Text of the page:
Wednesday, May 18, 2016

More Reading on Spirituality

I have recently finished four books in my daily readings.  I really liked three of them, the fourth not as much. Here they are:

1) Rediscover Jesus by Matthew Kelly.  Yes, I really, really like Matthew Kelly's writing and this
book was no exception.  I wish that I would have used it during Lent and will from now on.  It is divided into forty sections. Each section is only two or three pages, then ends with a page that has Points to Ponder, Verse to Live, Question to Consider, and Prayer. The book is designed to bring the reader closer to Jesus and to learn more about themselves and how they want to live their live.  I found it incredibly moving and useful.

2) The next book that I read was Celebration of Discipline by Richard J. Foster.  It is a book recommended by Matthew Kelly for spiritual reading.  The subtitle is The Path to Spiritual Growth. 
I had a bit of a hard time in the beginning of my reading trying to figure out what the author meant by "the disciplines".  It just didn't ring familiar with my Catholic knowledge, so I wasn't sure what exactly her was talking about.  I sometimes (ok, often) tend to think too hard about something and that gets me lost.  That's what I was doing here, I think.  I believe that disciplines are from the author's Quaker background.  That makes sense to me.  Regardless, once I was able to just move past my confusion about "disciplines", I loved the book.  This book was written in 1978...thirty-eight years ago. It is now considered a classic in Spirituality.

The book is divided into three sections.  The first section considers the inward disciplines which are mediation, prayer, fasting and study.  The second section considers simplicity, submission, solitude and service. These are the outward disciplines.  And the third section is about the corporate disciplines of confession, worship, guidance and celebration.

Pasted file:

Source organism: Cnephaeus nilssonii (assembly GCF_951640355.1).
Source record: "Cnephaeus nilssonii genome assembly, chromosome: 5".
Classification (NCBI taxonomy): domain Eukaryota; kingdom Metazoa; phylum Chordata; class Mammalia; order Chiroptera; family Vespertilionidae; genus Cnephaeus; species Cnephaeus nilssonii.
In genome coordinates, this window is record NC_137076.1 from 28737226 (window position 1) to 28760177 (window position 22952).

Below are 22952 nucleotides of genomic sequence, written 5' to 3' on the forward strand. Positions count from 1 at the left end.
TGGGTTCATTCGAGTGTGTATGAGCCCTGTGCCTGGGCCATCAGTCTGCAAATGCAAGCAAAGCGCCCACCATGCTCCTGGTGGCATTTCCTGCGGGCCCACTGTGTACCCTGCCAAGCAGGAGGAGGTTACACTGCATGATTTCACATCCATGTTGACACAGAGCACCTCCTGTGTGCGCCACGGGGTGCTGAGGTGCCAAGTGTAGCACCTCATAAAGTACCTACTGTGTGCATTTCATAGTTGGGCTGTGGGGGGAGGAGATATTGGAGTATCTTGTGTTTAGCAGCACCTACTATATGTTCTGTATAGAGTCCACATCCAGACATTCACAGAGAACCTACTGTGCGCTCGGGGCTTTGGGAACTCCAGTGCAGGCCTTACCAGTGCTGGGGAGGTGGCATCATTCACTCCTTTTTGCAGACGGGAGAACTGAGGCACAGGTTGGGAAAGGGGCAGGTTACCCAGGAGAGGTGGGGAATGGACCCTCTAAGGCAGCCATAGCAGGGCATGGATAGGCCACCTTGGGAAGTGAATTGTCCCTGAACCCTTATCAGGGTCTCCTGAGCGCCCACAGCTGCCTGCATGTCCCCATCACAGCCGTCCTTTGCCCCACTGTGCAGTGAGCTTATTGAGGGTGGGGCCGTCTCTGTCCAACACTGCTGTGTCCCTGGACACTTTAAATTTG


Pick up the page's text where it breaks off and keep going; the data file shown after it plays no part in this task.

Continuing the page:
Although the book appears to be written about the Quaker way, the author does a great job incorporating how the subject matter would tie in or work in other faiths.  He incorporates many different spiritual leaders thoughts, such as Thomas Merton, a Benedictine mystic, and St. Francis of Assisi, to name a few. I ended up highlighting what seemed to be half the book.  It is a very good read for studying spirituality.

3) And then I went on to Everybody Needs to Forgive Somebody by Allen R. Hunt. This is a
powerful, wonderful, small book of eleven short chapters.  At the end of each chapter is a page that contains Questions for Discussion and Real Life Help. Each chapter tells a story about forgiveness and how working to forgive others frees us.

An example of Real Life Help from one of the chapters:
"Resolve today that you will be a forgiver.  Even if you have no idea how, decide to be a forgiver anyway.  It is much like learning to ride a bike. You only learn to forgive as you begin doing it.  Set your mind and your spirit on forgiveness.  Often, the one thing that most prevents moving forward is not being able to decide, 'I am choosing to be  a forgiver'.  Choose forgiveness today."

4) And most recently, I read Made for More by Curtis Martin.  My take on this book was that the author was trying to prove that Jesus was God.  And a lot of the book
was interesting as he looked at both sides of issues.  I really only enjoyed the very last chapter, which was the author's "personal search for truth". I found the book to be very Catholic oriented, so be fore-warned.

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